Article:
Never Open the Door appears in an aspect ratio of approximately 1.78:1 on this Blu-ray Disc. The image was watchable but erratic.
Sharpness became one of the inconsistent elements. Much of the film showed fairly good accuracy, but more than a few oddly soft shots occurred. I got the impression Door was filmed on lesser-quality digital cameras, and that left the result as less than concise.
No signs of jagged edges or shimmering materialized, and I saw no edge haloes or unintentional print flaws. The black and white imagery tended to seem somewhat flat, as the movie lacked great contrast. Blacks were too dense and inky, and shadows could be a little too dark. This was all still good enough for a “C+”, but the movie never offered strong visuals.
Unusual for a modern movie, Door opted for a simple Dolby Stereo soundtrack. As mentioned in the body of the review, this appeared to be a conscious choice to embrace the film’s “retro” feel, but it still surprised me.
Even the stereo designation wasn’t really accurate, as Door came across as monaural. If any audio popped up in the left or right channels, I didn’t hear it, as the end result felt firmly oriented in the center.
Not only did the mix lack ambition, but also it suffered from mediocre quality. Dialogue tended to be thick and sibilant, with a fair amount of awkward dubbing along for the ride.
Music and effects seemed somewhat harsh and metallic, and the mix lacked a natural feel. Balance was off, which meant quiet elements – like simple dinner sound effects – became too loud.
This was an awkward, amateurish soundtrack that was far below 2016 standards. Even if we accept the choice to give a modern movie a monaural mix, the quality of the track made it problematic.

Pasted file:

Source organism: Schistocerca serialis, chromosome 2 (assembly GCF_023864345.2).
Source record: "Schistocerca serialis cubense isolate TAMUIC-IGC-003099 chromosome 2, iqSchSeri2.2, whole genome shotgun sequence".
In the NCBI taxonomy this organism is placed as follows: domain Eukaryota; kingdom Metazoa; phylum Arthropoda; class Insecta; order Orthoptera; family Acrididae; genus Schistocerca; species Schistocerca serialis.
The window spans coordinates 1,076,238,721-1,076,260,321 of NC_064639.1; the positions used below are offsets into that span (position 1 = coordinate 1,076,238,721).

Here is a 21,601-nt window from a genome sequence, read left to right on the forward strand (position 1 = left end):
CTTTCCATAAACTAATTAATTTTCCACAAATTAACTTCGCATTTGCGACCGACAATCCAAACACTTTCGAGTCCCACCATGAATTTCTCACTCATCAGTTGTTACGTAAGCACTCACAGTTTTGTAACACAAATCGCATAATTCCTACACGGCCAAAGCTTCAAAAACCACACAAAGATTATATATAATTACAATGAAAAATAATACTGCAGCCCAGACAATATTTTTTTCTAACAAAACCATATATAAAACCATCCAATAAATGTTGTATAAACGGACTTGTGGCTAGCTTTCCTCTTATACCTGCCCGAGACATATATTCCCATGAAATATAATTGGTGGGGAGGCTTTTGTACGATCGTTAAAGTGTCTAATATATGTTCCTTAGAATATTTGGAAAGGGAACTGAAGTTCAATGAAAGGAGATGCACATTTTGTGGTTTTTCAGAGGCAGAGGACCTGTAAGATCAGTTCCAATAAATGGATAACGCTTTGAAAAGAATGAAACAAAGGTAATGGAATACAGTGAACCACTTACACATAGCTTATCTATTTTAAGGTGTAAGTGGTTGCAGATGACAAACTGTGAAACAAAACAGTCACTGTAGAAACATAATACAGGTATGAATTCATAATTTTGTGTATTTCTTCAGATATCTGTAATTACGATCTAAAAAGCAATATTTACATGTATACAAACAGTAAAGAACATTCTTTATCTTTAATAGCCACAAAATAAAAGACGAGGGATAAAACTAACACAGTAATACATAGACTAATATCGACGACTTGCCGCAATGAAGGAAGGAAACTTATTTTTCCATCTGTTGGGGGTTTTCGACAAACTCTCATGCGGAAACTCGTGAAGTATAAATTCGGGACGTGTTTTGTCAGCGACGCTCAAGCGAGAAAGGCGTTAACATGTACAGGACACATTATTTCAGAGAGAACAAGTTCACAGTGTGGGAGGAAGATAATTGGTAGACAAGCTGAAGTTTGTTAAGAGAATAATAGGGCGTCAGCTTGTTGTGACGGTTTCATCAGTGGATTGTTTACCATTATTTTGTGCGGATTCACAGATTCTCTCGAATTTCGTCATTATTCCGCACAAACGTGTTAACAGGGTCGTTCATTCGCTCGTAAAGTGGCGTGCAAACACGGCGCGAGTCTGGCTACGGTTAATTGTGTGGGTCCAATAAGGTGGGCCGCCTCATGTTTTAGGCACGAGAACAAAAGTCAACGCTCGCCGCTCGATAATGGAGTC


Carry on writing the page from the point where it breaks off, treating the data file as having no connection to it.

Among the set’s extras, we get three chats under the banner of “A Conversation With”. The first involves actress Jessica Sonneborn and runs seven minutes, 22 seconds. She chats about how she got her role, her character/performance, working with makeup effects, and aspects of the shoot. Sonneborn gives us a few decent thoughts.
“A Conversation with Director Vito Trabucco” lasts 11 minutes, 41 seconds. The filmmaker discusses the film’s roots and development, story/character areas, inspirations and stylistic choices, sets and locations, cast and performances, elements of the shoot, editing and music. Trabucco speaks quickly and packs a lot of info into this short, engaging piece.
Finally, we get “A Conversation With Producer Christopher Maltauro”. In this 11-minute, 45-second piece, the producer talks about collaborating with Trabucco and story choices, improvisation, effects, influences, stylistic choices and other production areas. Maltauro expands on Trabucco’s thoughts in this good interview.
One note about the Maltauro conversation: it ends extremely abruptly, with the producer in mid-thought. This clearly wasn’t intentional, but I don’t know if it’s just a weird glitch on my copy or it’ll affect all Blu-rays of Door.
For Maggie fills six minutes, 15 seconds with Sonneborn, Trabucco, and Maltauro. They discuss Maggie Dillon, a special makeup effects artist who died after the film’s completion. It becomes a nice remembrance.
In addition to the film’s trailer, we find a Photo Gallery. It provides a running four-minute, 20-second compilation of shots from the movie and from the set. It never becomes especially interesting.
At its heart, Never Open the Door offers the basics for an effective thriller. However, the project seems so idiotic and amateurish that it falters from start to finish. The Blu-ray presents acceptable picture with limited audio and a decent roster of bonus materials. If you’re not directly related to someone involved, you should skip Door - it’s terrible.